What you can do is to give local searches the best possible image you can. This starts by leveraging local SEO practices that give searchers the information they need to make a decision. After that, you can aim for improving your social proof by soliciting reviews and interacting with the local community. The information for each location must be separated so that they have distinct identities.
5 Tactics for winning at Local SEO Strategies for Large Business
1. Google My Business is a Priority
There is one fundamental local SEO technique for a business that has a physical location. You must get a Google My Business (GMB) account. This will allow you Google to connect the physical locations of all your offices to your website and to their services.
GMB doesn’t just put you on the map. It also gives you one of those handy panels that show up at the top of the search results to describe your business, collect reviews, allow customers to contact you through click-to-call, and much more. The best part? Google My Business is a free service. However, it can take some time to register all your locations.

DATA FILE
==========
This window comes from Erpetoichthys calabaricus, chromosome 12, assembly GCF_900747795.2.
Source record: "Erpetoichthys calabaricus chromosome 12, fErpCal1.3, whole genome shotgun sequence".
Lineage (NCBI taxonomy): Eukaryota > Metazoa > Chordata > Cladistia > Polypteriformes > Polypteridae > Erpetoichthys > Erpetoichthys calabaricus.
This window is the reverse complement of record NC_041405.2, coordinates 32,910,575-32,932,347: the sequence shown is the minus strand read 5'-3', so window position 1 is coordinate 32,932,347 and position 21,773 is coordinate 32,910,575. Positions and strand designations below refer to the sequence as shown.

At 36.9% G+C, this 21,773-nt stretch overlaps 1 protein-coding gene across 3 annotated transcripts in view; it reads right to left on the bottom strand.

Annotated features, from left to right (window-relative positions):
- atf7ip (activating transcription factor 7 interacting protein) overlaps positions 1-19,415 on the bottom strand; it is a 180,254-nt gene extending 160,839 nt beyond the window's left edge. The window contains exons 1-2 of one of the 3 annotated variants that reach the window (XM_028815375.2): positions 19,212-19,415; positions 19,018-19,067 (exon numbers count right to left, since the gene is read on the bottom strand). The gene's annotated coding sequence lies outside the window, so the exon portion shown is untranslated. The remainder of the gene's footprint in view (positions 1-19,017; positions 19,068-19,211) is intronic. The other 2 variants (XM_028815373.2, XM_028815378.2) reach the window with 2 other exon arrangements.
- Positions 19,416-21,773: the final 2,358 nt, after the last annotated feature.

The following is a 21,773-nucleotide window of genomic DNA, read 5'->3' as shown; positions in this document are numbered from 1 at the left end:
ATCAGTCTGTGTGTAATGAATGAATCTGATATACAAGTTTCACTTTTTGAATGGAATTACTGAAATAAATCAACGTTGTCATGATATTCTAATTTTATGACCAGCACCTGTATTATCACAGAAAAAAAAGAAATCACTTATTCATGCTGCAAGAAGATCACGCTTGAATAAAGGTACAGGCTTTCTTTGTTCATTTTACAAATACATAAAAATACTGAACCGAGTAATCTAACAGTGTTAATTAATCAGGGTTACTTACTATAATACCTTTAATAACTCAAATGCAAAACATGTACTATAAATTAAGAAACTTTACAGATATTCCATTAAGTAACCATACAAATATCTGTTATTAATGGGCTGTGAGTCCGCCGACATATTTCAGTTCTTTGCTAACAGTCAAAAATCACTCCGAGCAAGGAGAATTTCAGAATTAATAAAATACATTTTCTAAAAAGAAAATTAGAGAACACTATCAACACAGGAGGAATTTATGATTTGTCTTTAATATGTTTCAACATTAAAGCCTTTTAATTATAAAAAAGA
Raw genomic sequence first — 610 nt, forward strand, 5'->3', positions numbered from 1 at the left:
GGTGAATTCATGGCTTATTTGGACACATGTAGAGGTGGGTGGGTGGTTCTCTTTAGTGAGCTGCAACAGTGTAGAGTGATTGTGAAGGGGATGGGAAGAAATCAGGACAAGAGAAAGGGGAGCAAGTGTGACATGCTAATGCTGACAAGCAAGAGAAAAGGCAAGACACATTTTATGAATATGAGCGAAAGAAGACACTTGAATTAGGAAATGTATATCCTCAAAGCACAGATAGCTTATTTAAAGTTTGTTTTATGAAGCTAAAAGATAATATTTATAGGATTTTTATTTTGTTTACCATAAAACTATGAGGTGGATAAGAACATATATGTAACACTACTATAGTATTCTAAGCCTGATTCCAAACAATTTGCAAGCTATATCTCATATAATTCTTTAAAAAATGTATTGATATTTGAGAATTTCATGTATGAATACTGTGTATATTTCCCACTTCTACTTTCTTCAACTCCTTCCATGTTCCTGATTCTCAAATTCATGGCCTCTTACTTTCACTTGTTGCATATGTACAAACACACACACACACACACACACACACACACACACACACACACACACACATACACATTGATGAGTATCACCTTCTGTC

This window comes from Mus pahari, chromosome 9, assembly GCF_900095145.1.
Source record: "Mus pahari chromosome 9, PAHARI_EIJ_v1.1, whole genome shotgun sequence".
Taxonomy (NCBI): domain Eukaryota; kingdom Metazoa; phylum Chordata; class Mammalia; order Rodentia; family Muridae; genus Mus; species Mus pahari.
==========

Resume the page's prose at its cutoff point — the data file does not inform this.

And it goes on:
2. Don’t forget about citation management
Whatever business information you add to GMB should be considered canonical and should match what’s on your website. However, those aren’t the only places that have your business information. You might be surprised how many places online have some sort of record about your business through public databases.